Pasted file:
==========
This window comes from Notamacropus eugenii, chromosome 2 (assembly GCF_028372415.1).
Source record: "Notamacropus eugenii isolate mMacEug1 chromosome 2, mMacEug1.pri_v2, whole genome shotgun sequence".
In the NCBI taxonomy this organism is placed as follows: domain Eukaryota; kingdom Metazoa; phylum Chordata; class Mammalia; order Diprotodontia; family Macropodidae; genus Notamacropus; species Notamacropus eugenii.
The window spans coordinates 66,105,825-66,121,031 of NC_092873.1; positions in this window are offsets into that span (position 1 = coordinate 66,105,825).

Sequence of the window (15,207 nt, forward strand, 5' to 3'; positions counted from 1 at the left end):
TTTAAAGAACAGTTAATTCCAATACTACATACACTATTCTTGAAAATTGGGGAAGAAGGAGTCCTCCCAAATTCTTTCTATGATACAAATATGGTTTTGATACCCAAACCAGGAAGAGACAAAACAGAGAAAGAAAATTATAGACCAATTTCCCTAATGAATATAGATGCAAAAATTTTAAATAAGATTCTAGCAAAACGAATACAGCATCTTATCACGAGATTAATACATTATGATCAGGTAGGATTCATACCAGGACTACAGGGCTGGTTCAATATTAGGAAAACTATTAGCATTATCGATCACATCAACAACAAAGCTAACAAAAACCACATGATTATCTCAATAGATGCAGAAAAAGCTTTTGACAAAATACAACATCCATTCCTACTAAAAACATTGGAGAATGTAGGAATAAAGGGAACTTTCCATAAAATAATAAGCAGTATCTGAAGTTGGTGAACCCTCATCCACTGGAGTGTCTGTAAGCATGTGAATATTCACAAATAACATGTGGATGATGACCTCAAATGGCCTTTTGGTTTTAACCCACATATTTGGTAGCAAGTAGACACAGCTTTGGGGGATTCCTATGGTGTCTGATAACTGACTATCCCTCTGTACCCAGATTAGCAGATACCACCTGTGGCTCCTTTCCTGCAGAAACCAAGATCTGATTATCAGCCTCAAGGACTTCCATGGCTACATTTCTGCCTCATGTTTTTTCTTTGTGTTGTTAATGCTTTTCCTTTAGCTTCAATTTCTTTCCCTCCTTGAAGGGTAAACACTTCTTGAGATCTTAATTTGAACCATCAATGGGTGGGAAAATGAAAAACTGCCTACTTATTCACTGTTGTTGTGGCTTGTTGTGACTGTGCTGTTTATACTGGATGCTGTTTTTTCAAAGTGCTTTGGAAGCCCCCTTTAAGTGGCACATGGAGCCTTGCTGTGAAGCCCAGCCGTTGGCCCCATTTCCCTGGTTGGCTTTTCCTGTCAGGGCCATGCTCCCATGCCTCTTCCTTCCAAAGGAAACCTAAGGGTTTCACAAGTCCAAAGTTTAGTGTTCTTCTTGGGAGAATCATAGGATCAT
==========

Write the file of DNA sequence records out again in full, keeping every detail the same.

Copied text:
This window comes from Notamacropus eugenii, chromosome 2 (assembly GCF_028372415.1).
Source record: "Notamacropus eugenii isolate mMacEug1 chromosome 2, mMacEug1.pri_v2, whole genome shotgun sequence".
In the NCBI taxonomy this organism is placed as follows: domain Eukaryota; kingdom Metazoa; phylum Chordata; class Mammalia; order Diprotodontia; family Macropodidae; genus Notamacropus; species Notamacropus eugenii.
The window spans coordinates 66,105,825-66,121,031 of NC_092873.1; positions in this window are offsets into that span (position 1 = coordinate 66,105,825).

Sequence of the window (15,207 nt, forward strand, 5' to 3'; positions counted from 1 at the left end):
TTTAAAGAACAGTTAATTCCAATACTACATACACTATTCTTGAAAATTGGGGAAGAAGGAGTCCTCCCAAATTCTTTCTATGATACAAATATGGTTTTGATACCCAAACCAGGAAGAGACAAAACAGAGAAAGAAAATTATAGACCAATTTCCCTAATGAATATAGATGCAAAAATTTTAAATAAGATTCTAGCAAAACGAATACAGCATCTTATCACGAGATTAATACATTATGATCAGGTAGGATTCATACCAGGACTACAGGGCTGGTTCAATATTAGGAAAACTATTAGCATTATCGATCACATCAACAACAAAGCTAACAAAAACCACATGATTATCTCAATAGATGCAGAAAAAGCTTTTGACAAAATACAACATCCATTCCTACTAAAAACATTGGAGAATGTAGGAATAAAGGGAACTTTCCATAAAATAATAAGCAGTATCTGAAGTTGGTGAACCCTCATCCACTGGAGTGTCTGTAAGCATGTGAATATTCACAAATAACATGTGGATGATGACCTCAAATGGCCTTTTGGTTTTAACCCACATATTTGGTAGCAAGTAGACACAGCTTTGGGGGATTCCTATGGTGTCTGATAACTGACTATCCCTCTGTACCCAGATTAGCAGATACCACCTGTGGCTCCTTTCCTGCAGAAACCAAGATCTGATTATCAGCCTCAAGGACTTCCATGGCTACATTTCTGCCTCATGTTTTTTCTTTGTGTTGTTAATGCTTTTCCTTTAGCTTCAATTTCTTTCCCTCCTTGAAGGGTAAACACTTCTTGAGATCTTAATTTGAACCATCAATGGGTGGGAAAATGAAAAACTGCCTACTTATTCACTGTTGTTGTGGCTTGTTGTGACTGTGCTGTTTATACTGGATGCTGTTTTTTCAAAGTGCTTTGGAAGCCCCCTTTAAGTGGCACATGGAGCCTTGCTGTGAAGCCCAGCCGTTGGCCCCATTTCCCTGGTTGGCTTTTCCTGTCAGGGCCATGCTCCCATGCCTCTTCCTTCCAAAGGAAACCTAAGGGTTTCACAAGTCCAAAGTTTAGTGTTCTTCTTGGGAGAATCATAGGATCAT